Cryogenic Hardening


Cryogenic hardening is a cryogenic heat treating process where the material is cooled to approximately −185 °C (−301 °F), usually using liquid nitrogen. It can have a profound effect on the mechanical properties of certain steels, provided their composition and prior heat treatment are such that they retain some austenite at room temperature. It is designed to increase the amount of martensite in the steel's crystal structure, increasing its strength and hardness, sometimes at the cost of toughness. Presently this treatment is being practiced over tool steels, high-carbon, and high-chromium steels to obtain excellent wear resistance. Recent research shows that there is precipitation of fine carbides (eta carbides) in the matrix during this treatment which imparts very high wear resistance to the steels.

X-Ray Diffraction Analysis

The volume fraction of retained austenite is plotted against the subzero treatment temperature in Fig. 4.4 for specimens austenitized at 1293K and 1373K. The volume fraction of retained austenite is 12% for as quenched specimens after austenization at a 1293K and approximately 6% for specimens after cold and cryogenic treatment. However, it decreases with treating temperature going down for specimens’austenitized as 1373K.

Stress relieves

The other major reason for the improvement is stress relief. The densification process leads to an elimination of vacancies in the lattice structure by forcing the material to come to equilibrium at –320°F and lowering the entropy in the material. This lower entropy leads to the establishment of long range order in the material which leads to the minimization of galvanic couples in the material thus improving the corrosion resistance of materials including Stainless Steels. Besides, there is some amount of grain size refinement and grain boundary realignment occurring in the material.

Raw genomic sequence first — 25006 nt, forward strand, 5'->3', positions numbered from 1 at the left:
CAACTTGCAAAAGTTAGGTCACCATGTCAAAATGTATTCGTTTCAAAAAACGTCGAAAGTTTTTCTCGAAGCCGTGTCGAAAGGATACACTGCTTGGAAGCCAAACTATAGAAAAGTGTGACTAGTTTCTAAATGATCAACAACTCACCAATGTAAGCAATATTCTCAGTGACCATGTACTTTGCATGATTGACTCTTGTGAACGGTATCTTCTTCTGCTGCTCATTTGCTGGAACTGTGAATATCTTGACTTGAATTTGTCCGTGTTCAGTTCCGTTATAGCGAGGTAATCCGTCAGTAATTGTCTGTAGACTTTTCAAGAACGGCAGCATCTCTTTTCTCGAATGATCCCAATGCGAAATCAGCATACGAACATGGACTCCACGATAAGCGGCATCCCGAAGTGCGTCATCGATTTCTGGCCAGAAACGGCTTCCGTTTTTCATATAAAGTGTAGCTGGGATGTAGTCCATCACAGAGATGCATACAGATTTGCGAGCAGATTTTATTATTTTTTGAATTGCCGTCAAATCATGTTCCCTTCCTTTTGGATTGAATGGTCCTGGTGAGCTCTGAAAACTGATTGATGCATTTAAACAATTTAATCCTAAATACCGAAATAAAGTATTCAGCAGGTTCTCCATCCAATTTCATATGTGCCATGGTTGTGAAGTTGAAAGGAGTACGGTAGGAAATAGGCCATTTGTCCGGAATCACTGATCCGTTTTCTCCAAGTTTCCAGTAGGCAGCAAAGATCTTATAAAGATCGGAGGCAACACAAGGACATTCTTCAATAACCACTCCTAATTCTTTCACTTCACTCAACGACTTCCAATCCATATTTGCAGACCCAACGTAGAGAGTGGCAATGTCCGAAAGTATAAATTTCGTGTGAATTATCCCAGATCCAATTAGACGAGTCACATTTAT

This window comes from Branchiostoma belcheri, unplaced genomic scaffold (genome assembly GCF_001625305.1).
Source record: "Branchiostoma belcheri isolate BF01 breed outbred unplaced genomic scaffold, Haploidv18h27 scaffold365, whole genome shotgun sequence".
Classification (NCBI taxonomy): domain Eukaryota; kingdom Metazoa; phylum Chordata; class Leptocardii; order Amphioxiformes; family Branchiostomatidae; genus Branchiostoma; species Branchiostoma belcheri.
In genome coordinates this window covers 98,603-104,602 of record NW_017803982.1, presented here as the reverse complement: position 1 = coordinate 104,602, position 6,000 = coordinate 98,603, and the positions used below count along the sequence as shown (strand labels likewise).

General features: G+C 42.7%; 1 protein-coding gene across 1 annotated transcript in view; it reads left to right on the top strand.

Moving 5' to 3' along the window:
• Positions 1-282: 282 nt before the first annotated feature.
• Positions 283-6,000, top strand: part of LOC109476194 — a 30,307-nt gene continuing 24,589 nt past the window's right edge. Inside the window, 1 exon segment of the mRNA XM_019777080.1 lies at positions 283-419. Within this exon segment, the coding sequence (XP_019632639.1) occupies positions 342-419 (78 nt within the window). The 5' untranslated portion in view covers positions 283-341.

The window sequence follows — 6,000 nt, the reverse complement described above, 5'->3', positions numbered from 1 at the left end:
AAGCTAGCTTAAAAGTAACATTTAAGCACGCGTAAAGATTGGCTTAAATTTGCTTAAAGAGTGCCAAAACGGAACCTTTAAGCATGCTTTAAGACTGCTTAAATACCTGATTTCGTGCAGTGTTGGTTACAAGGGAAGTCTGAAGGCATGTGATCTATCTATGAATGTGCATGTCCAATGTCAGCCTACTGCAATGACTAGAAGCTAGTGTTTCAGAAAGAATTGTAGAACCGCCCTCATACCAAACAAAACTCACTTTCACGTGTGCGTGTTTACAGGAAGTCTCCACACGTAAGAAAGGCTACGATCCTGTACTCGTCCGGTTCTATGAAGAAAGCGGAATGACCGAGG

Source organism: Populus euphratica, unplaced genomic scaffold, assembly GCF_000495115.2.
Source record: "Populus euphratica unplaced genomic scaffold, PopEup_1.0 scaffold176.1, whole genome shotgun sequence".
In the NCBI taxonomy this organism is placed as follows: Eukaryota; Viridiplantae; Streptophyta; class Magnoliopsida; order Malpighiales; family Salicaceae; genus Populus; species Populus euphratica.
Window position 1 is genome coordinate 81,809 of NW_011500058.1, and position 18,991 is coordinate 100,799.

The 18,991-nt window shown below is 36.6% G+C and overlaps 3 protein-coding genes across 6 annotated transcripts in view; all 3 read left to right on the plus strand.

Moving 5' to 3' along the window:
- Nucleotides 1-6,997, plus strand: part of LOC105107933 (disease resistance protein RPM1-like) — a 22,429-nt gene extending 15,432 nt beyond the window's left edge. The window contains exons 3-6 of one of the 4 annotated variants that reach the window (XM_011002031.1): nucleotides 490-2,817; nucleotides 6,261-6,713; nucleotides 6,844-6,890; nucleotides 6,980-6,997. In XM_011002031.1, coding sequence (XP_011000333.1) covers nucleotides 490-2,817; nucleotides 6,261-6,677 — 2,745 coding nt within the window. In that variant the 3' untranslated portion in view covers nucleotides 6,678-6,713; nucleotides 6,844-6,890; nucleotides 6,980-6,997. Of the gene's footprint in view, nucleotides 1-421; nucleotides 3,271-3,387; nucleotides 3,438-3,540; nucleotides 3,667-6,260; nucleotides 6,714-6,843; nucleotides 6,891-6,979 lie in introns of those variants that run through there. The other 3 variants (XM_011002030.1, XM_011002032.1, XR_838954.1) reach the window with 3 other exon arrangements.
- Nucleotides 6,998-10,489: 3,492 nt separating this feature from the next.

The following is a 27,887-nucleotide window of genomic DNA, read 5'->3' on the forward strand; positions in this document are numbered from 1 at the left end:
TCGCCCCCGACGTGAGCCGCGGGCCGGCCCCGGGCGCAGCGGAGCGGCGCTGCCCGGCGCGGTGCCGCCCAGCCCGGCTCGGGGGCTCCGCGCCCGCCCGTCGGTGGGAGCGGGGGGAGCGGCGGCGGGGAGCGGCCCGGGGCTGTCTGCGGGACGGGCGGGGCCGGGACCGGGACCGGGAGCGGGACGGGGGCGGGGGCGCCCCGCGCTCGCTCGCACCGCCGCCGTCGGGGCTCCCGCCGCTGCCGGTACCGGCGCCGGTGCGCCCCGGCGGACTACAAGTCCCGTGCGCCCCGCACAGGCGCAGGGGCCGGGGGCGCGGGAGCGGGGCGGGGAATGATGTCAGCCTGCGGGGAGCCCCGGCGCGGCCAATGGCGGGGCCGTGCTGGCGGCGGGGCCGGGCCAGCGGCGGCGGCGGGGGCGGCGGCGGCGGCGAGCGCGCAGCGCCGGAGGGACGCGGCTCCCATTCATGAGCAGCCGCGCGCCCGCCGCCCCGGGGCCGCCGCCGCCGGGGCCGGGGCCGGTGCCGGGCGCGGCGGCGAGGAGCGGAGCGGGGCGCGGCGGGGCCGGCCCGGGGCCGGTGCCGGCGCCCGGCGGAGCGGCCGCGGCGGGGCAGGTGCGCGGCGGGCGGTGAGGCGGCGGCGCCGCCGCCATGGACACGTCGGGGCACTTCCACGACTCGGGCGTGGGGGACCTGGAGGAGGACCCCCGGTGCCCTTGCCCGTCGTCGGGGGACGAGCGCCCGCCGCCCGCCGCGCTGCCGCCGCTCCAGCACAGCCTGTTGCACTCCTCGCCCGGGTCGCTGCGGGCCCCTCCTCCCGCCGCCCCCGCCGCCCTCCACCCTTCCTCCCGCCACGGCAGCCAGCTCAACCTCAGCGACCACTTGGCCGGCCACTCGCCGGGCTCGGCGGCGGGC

Heat treating is what gives metals its hardness as well as its toughness, wear resistance and ductility. Even performed properly, heat treating cannot remove all of the retained austenite (large, unstable particles of carbon carbide) from steel. Proper heat treating is a key part in increasing a part's toughness, durability, wear resistance, strength and hardness.  The beneficial changes that occur as a result of the heat treat process do not actually take place during the heating, but, rather from the cooling or "quenching" from the high temperature.  


Cryogenic hardenings can produce not only transformation of retained austenite to martensite, but also can produce metallurgical changes within the martensite. this offers many benefits where ductility and wear resistance are desirable in hardened steels.